You were born on 3 July.  We missed the exact time you were born in all the flurry of activity when you arrived, but the consensus was 00.33 hours.

I was overjoyed to see you being held up by the midwife, Claire - she told us you were a girl and I felt so, so happy.  Secretly Dad and I had hoped that you would be a girl.  Your big sister Lizzie was desperate for a little sister and here you were.  I was delighted that I had grown a little girl in my tummy for 9 months and given Lizzie the little sister she was so hopeful for.

I watched as the other midwife, Adele, dried you and wrapped you in a towel.  I knew they were going to take you away to be checked over; when my waters were broken and the meconium was discovered, the midwives had let me know that you would need to be looked at by the baby doctors.  So I wasn't worried.  Adele whisked you out of the room and handed you over to the neonatal team to be taken to the Special Care Baby Unit.  I wasn't overly concerned.  I thought they would take you there for the once over and bring you back to me.  I thought we would have all the time in the world for kisses and cuddles once you had been looked at and checked over.

Dad and I looked at each other and smiled and kissed each other.  We were so happy.  Dad said to me "you did great, baby".  He was so proud of me for bringing you into the world.  I was so proud of myself for pushing you out of me and bringing you here safely.  I was relieved that I had coped with the pain of the labour and that you had arrived.

My beautiful baby girl.  Our beautiful baby girl.

We'd had your name picked from very early on in my pregnancy.  We both loved the name - Daisy.  Such a happy, pretty name for a little girl.

After the mechanics of the final stage of labour and birth had been taken care of, I was lying in the bed in the delivery room and Dad and I were holding hands.  We were discussing your middle name and what it should be.  We'd originally chosen Catherine as a middle name; but now that seemed too formal for such a happy and carefree name as Daisy.  So I suggested Kate instead.  Daisy Kate.  And so Daisy Kate it was.

A nurse from the Baby Unit had brought us a picture of you.  You had a small tube in your nose and a monitor on each hand.  Your eyes were open and your skin looked pink and soft.  Your hair was dark; like mine.  I couldn't wait to see you and hold you.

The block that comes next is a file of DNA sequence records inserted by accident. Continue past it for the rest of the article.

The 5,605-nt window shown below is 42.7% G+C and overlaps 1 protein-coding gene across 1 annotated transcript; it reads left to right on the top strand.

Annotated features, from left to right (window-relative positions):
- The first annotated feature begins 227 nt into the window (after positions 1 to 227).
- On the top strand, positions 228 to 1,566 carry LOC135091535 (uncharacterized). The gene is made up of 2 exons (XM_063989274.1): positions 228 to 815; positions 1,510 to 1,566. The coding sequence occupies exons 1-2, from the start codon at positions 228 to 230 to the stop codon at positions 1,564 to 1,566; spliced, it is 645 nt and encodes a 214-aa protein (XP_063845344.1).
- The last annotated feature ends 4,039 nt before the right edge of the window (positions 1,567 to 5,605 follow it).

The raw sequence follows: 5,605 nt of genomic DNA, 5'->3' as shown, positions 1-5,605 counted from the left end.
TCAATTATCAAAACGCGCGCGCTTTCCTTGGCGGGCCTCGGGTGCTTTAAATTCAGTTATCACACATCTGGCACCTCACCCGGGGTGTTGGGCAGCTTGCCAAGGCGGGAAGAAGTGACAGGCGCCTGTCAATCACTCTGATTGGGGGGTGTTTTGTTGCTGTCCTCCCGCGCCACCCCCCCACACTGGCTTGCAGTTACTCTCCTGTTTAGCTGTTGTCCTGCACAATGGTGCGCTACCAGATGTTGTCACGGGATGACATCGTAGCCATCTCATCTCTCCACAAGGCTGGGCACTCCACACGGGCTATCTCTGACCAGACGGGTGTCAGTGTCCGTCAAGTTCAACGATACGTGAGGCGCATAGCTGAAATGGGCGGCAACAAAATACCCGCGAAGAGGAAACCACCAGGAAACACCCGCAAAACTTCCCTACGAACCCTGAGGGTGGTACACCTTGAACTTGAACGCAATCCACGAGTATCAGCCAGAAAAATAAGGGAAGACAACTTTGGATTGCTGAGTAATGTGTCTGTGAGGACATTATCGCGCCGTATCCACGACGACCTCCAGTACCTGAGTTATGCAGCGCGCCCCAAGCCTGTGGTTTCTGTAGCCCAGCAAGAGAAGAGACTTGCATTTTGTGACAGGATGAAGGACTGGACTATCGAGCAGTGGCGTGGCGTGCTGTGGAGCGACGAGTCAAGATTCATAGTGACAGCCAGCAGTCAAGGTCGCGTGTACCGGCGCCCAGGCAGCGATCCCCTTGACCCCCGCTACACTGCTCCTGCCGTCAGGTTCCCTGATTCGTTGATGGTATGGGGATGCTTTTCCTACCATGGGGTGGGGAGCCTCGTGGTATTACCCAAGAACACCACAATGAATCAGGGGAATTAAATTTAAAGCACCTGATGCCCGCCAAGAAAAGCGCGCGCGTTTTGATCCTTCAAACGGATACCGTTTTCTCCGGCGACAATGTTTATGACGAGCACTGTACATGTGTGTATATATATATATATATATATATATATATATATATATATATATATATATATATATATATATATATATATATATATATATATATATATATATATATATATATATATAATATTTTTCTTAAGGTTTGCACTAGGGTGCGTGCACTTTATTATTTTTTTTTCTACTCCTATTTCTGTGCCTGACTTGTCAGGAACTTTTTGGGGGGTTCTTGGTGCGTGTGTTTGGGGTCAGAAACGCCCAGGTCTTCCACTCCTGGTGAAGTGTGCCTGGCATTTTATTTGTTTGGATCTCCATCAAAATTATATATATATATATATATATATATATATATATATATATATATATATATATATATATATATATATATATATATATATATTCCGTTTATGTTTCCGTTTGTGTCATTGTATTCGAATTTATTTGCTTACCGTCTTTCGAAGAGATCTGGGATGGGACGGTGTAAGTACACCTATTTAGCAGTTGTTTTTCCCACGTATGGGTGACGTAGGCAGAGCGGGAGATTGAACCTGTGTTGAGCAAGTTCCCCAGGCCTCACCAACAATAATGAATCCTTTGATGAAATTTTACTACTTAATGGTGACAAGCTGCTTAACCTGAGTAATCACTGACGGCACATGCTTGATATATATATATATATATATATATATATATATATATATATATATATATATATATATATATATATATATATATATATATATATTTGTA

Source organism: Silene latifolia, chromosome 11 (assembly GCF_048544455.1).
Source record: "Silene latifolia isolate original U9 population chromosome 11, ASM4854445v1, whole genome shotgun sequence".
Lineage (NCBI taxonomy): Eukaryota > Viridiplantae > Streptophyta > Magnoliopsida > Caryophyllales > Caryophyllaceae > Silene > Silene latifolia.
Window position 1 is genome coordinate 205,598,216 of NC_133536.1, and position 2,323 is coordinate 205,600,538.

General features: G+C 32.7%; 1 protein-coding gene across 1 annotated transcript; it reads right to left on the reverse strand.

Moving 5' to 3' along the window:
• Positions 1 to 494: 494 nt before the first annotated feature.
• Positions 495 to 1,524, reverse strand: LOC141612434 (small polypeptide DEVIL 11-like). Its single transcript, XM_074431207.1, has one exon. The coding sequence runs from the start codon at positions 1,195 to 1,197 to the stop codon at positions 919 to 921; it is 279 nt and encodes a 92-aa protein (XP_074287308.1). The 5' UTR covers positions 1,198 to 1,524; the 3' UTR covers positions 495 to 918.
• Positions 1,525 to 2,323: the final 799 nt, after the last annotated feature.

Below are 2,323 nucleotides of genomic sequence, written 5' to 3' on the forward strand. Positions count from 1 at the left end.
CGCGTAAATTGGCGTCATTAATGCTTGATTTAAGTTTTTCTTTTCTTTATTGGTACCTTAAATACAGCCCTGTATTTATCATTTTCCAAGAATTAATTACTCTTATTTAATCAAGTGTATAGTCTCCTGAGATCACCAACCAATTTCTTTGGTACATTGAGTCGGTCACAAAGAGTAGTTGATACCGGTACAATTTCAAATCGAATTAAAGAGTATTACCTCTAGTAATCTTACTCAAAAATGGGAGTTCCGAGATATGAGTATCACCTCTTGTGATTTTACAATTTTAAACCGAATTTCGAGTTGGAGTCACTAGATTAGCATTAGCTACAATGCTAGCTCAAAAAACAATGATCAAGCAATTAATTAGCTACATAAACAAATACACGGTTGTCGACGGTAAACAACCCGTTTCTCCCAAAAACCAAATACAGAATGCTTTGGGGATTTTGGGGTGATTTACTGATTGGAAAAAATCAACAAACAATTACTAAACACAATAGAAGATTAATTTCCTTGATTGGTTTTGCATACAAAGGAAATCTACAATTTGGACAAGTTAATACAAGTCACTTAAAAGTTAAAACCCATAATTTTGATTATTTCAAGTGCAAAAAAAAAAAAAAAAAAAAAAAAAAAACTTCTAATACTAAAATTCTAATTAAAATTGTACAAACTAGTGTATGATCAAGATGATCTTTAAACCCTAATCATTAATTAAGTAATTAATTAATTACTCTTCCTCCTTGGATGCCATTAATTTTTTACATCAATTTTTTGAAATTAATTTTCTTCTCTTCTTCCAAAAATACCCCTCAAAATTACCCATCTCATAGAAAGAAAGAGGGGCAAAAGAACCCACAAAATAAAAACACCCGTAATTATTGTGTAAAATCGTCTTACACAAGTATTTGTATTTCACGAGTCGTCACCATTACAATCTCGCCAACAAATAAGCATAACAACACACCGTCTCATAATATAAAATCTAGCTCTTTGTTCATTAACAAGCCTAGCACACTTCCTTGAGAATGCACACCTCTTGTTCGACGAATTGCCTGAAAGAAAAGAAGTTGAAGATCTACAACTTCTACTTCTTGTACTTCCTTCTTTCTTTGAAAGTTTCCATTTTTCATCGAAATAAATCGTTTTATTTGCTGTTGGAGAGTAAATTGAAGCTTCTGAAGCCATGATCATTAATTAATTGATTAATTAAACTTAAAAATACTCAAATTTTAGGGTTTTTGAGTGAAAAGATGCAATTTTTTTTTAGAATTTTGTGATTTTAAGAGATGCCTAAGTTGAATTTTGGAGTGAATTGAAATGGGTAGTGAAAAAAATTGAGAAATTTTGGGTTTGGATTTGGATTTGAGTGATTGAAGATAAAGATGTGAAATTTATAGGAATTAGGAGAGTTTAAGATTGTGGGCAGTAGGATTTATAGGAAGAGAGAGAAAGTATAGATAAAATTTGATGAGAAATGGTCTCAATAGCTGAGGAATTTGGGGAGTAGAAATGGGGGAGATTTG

Dad got to go and see you in the Baby Unit.  He was gone for what felt like forever; perhaps it was only 20 minutes in reality - I'm not too sure.  I still had the effects of diamorphine in my system.  When he came back he was smiling from ear to ear.  He said you were beautiful.  I knew you would be.

I felt well enough to have a shower and get my nightie on.  You had decided to come into the world so quickly, I was still wearing my blue maternity top from earlier - I didn't have a chance to change!  So I showered and got dressed and Claire said she would take me to see you in the Baby Unit.  I remember feeling surprisingly well; despite the physical experience I had been through, I felt so happy.  Euphoric!  Maybe it was the combination of the painkilling drugs and the happiness of bringing you here.  But I remember feeling so happy at that moment in time.  You were here.

Seeing you in the Special Care Baby Unit didn't alarm me.  I knew that babies who had been born with meconium in the waters sometimes needed help at the start.  So although you were hooked up to a couple of monitors I wasn't overly concerned or worried.  You were sleeping.  What struck me was how much you looked like your sister when she was first born.  Amazing!  I was amazed.  Here you were; a part of me; a part of Dad; a part of your sister; a part of your brother.  The missing piece in our family jigsaw, linking us all together.

I was taken to the ward and I went to sleep.  You weren't beside me but I knew that you were here and you were safe.  Dad went home and he went to sleep.  He knew we were both in the hospital and we were safe.

I'll never forget those few happy hours where everything was ok and happy and the future was bright.

Lots of Love
Mummy




Thursday, 12 July 2012

A heartbreaking task - choosing clothes for Daisy